When someone gets a new pet, be it a dog, cat, or ferret, one of the most fun aspects is buying new and fun toys for our animal to enjoy! The value of this act goes much deeper than the smile-inducing super cute Instagram-worthy photos they create. These toys are essential for the animal to keep their mind stimulated and its body active while we are away, or very busy videoing their antics. This principle is the same for the patients here at the Wildlife Medical Clinic, particularly for our long-term patients. Enrichment is a very important part of wildlife medicine as the psychological needs of these individuals go hand in hand with their physical needs.
Thank you to Randy and Patricia Rushing for sponsoring a day at the Wildlife Medical Clinic. They chose to sponsor November 27th in honor of their beloved golden retriever Poppy. Poppy joined their family as a senior boy . He was a kindhearted, old soul who played joyfully, enjoyed snoozing on his favorite couch, and rounded out their little family perfectly. They celebrate his life every year, a miss him greatly.
This gift will help injured, sick, and orphaned wild animals, such as these young opossums, rabbits, and owls.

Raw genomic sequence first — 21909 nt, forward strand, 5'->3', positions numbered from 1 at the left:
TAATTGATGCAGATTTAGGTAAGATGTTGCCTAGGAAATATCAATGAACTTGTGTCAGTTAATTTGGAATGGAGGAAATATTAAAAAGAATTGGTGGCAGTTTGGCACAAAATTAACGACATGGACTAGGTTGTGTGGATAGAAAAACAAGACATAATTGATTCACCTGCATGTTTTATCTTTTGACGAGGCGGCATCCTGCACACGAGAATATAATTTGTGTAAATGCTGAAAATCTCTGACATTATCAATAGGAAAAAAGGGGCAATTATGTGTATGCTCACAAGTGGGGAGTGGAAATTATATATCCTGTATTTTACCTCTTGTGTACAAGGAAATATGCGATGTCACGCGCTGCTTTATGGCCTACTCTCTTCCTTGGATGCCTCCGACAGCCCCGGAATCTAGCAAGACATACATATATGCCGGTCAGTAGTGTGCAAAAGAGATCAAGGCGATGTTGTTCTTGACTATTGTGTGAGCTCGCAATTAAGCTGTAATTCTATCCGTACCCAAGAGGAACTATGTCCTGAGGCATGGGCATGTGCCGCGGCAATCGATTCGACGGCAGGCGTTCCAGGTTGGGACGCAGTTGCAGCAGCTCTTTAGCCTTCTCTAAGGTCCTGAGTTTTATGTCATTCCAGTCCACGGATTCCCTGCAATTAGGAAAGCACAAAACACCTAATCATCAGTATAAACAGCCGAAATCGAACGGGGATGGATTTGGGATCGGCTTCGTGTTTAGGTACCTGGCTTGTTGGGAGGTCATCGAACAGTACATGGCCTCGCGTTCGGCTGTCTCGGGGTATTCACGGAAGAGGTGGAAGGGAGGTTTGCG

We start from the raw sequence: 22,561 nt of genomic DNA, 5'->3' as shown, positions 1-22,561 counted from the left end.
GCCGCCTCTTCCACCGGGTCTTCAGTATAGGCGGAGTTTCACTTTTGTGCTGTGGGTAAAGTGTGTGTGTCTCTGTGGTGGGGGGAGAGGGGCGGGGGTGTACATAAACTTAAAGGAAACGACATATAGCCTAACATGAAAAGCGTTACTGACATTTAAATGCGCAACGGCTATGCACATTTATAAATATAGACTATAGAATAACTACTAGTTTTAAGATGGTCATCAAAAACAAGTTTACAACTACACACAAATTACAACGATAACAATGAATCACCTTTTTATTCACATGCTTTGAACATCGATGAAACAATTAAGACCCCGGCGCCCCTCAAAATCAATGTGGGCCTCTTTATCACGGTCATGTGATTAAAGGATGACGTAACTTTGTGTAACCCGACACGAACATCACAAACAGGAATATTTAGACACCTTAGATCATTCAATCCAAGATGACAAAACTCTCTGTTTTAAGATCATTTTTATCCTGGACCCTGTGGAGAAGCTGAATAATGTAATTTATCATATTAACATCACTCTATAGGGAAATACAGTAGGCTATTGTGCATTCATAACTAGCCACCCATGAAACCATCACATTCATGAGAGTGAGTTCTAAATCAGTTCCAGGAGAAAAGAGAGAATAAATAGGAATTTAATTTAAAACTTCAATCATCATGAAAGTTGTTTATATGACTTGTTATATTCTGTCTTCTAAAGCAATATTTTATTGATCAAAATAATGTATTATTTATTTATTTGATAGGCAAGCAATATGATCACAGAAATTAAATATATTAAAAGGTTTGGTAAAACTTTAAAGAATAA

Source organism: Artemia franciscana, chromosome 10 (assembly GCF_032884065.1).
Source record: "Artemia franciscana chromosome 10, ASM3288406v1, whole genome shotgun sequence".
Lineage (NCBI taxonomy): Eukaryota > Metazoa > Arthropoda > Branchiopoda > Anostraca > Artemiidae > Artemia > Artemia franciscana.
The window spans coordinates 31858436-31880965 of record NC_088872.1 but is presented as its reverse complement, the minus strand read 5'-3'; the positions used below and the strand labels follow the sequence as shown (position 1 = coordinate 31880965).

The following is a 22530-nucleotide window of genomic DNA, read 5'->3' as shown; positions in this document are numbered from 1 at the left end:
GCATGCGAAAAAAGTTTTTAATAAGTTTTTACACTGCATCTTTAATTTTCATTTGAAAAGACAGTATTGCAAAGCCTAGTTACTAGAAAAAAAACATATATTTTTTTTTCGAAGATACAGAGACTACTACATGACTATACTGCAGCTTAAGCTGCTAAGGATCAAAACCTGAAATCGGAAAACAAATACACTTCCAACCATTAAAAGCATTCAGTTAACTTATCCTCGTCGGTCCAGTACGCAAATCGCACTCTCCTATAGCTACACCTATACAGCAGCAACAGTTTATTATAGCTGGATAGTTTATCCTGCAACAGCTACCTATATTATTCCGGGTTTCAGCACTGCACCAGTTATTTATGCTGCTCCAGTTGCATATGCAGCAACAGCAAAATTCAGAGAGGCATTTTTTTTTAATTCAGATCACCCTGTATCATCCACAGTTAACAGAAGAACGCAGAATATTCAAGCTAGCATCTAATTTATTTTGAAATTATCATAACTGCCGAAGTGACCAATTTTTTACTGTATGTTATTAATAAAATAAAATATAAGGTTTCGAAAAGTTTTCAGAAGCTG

Injured wildlife have complex needs and often require several weeks of care. Licensed wildlife rehabilitators utilize their extensive knowledge, training, and experience to ensure these animals can go back to the wild and fulfill their role in the ecosystem. The Wildlife Medical Clinic (WMC) provides medical care to approximately 2,000 patients each year, representing more than 100 different species. Once the animal is medically cleared, we partner with wildlife rehabilitators to transition this animal back to the wild and optimize its chances for success thereafter. Some of our youngest patients present as healthy orphans, requiring assisted feedings, a warm safe environment, and a chance to learn their natural behaviors. Our partnership with licensed wildlife rehabilitators is most evident in these cases, as they are best able to provide a place for care and an eventual transition to the wild as the animal grows.